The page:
Your question reminds me of my teacher’s oft quoted passage from the Prajna Paramita, the ancient teaching manual, if you will, describing how to rely not upon our usual feelings and opinions but instead rest in emptiness, or boundlessness, as the source of wisdom.
A bodhisattva does not stand in form, perception or in feeling, in will or consciousness, or any skandha whatsoever. In Dharma’s true nature alone is she standing. Then that is a bodhisattva’s practice of wisdom, the highest perfection. Change or no change, suffering or ease, the self and the non-self, the lovely and repulsive — just one suchness in this emptiness they are.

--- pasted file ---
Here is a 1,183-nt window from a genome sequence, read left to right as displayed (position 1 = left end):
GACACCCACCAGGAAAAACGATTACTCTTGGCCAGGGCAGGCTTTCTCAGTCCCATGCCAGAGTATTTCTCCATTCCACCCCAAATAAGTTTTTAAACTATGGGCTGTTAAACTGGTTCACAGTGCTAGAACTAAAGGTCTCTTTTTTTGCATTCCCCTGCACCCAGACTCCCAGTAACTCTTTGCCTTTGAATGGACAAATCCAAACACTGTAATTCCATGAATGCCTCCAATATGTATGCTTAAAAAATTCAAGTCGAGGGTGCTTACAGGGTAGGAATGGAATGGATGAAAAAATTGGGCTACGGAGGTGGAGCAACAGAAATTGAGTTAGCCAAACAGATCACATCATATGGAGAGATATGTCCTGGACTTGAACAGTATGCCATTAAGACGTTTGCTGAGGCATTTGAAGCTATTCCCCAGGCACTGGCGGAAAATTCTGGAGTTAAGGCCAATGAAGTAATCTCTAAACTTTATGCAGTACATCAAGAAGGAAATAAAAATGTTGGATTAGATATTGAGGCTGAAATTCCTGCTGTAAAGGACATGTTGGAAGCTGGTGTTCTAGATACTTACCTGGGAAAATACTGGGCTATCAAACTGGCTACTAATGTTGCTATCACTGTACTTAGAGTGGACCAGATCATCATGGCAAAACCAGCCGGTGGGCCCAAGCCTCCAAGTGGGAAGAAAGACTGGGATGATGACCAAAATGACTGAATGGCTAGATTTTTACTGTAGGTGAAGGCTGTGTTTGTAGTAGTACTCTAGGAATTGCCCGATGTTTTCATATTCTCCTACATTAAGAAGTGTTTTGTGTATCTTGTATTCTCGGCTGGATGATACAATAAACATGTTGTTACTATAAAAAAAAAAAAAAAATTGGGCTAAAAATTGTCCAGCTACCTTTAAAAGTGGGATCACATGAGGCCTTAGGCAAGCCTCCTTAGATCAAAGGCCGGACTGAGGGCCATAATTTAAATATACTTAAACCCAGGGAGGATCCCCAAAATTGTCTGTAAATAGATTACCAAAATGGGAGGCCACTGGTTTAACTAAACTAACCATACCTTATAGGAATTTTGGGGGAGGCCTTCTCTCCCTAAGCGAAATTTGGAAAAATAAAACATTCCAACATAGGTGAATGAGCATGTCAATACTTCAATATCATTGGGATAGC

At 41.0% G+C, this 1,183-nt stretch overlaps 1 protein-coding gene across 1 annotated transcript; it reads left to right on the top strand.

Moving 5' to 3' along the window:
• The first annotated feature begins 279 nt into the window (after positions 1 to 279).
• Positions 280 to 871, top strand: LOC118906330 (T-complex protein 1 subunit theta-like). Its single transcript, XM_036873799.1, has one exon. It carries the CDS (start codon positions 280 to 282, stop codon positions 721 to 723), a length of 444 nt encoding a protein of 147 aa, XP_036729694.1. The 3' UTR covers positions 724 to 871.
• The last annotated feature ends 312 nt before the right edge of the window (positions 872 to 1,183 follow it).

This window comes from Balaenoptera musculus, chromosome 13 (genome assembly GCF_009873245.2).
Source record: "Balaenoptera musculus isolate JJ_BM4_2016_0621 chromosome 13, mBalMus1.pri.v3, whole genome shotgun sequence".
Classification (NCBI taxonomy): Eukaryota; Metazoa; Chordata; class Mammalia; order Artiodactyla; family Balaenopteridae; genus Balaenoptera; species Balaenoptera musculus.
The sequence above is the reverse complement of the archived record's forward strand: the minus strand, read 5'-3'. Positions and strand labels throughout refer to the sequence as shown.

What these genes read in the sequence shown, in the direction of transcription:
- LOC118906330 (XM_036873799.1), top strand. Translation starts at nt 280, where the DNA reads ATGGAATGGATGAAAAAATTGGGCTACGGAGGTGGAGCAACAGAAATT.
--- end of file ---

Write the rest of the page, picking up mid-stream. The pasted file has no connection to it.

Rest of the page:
There is a kind of awe in this passage, an apprehension of the groundless condition of our experience, with a holistic view that contains all paradox. What is awe but an experience that arrests and pierces this protective insulated self with an encounter that cannot be grasped, reduced to something else — a moment immediate, unequivocal, humbling and enlivening. From the pyramids to spring pansies, we can simply partake. I think our practice makes us more prone to awe, for we need to get out of our heads and in touch with the extraordinary happenings around us. Awe and wisdom share an edge of letting go of the limited self’s view and entering open handed into life for life’s sake. However, if we try to grab onto and make something special and private from awe or wisdom as owned experiences, they are immediately lost. “Postcards from emptiness” as Suzuki Roshi quipped. Both the sunset and the extended warm hand cannot belong to anyone, but simply invite our full participation in the form of surrender. Where awe points to an inner apprehension, wisdom takes awe and motivates a response in line with our true nature. So the next time awe emerges, we might ask the question, “How now?” What is the way? Taking a step from here is the spirit of Zen.